“Magdalena Mountain” is a novel, a work of fiction, but it contains a good deal of nonfiction, in the sense of the traditional nature writing that people know from my books in the past. That is, one of the main characters is a butterfly, a real butterfly, called the Magdalena alpine. It’s not anthropomorphized, but I do personify one particular member of that species on the high Colorado rock sides where it lives. And short chapters go through the life history of that butterfly in this dramatic setting.
Author interview at Coast Weekend.
3.5 rating based on 113 ratings (all editions)
A rich and rollicking first novel from one of America's most beloved and widely acclaimed nature writers, Robert Michael Pyle
In Magdalena Mountain, Robert Michael Pyle's first and long-awaited novel, the award-winning naturalist proves he is at home in an imagined landscape as he is in the natural one. At the center of this story of majesty and magic in the natural world are three Magdalenas—Mary, a woman whose uncertain journey opens the book; Magdalena Mountain, shrouded in mystery and menace; and the all-black Magdalena Alpine butterfly, the most elusive of several rare and beautiful species found on the mountain.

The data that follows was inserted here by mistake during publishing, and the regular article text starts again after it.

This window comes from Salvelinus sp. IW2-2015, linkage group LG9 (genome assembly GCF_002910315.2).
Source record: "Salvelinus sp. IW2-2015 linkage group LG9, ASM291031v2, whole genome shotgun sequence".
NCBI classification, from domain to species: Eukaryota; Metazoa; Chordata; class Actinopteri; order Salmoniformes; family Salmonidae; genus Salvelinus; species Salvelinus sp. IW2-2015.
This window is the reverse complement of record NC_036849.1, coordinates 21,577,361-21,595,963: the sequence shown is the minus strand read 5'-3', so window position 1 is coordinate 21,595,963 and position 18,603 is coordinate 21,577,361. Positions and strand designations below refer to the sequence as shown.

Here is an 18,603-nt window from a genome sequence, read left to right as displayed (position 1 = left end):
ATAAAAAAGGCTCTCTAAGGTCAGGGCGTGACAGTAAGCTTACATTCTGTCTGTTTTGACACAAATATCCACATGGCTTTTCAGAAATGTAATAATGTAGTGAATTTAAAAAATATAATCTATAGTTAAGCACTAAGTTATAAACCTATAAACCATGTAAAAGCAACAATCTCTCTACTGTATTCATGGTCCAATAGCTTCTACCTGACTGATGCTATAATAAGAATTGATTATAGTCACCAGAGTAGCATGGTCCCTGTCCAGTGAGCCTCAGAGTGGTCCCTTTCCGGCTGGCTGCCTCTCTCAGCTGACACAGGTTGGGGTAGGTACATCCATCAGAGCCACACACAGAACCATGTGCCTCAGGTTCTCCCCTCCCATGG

And high in the Colorado Rocky Mountain wilderness, sharing the remote territory of the Magdalena butterfly, lives the enigmatic Oberon, a reluctant de facto leader of The Grove, a diverse community of monks who share a devotion to Nature. Converging in the same wilderness are October Carson, a beachcomber-wanderer in pursuit of the alpine butterflies he collects for museums; James Mead, a young graduate student intent upon learning the ecology of this seductive creature; and the enigmatic Mary Glanville, who also seeks the butterfly but can't remember why.
While the mystery surrounding Mary takes a menacing turn, their shared quest pulls them deeper into the high mountain wilderness culminating in a harrowing encounter on the stony slopes of Magdalena Mountain.
"Pyle has the ability to find wonder in the mundane and beauty in the unpretentious." —Library Journal
"Pyle's laid-back humor is appealing and his descriptive talents are poetic." —Publishers Weekly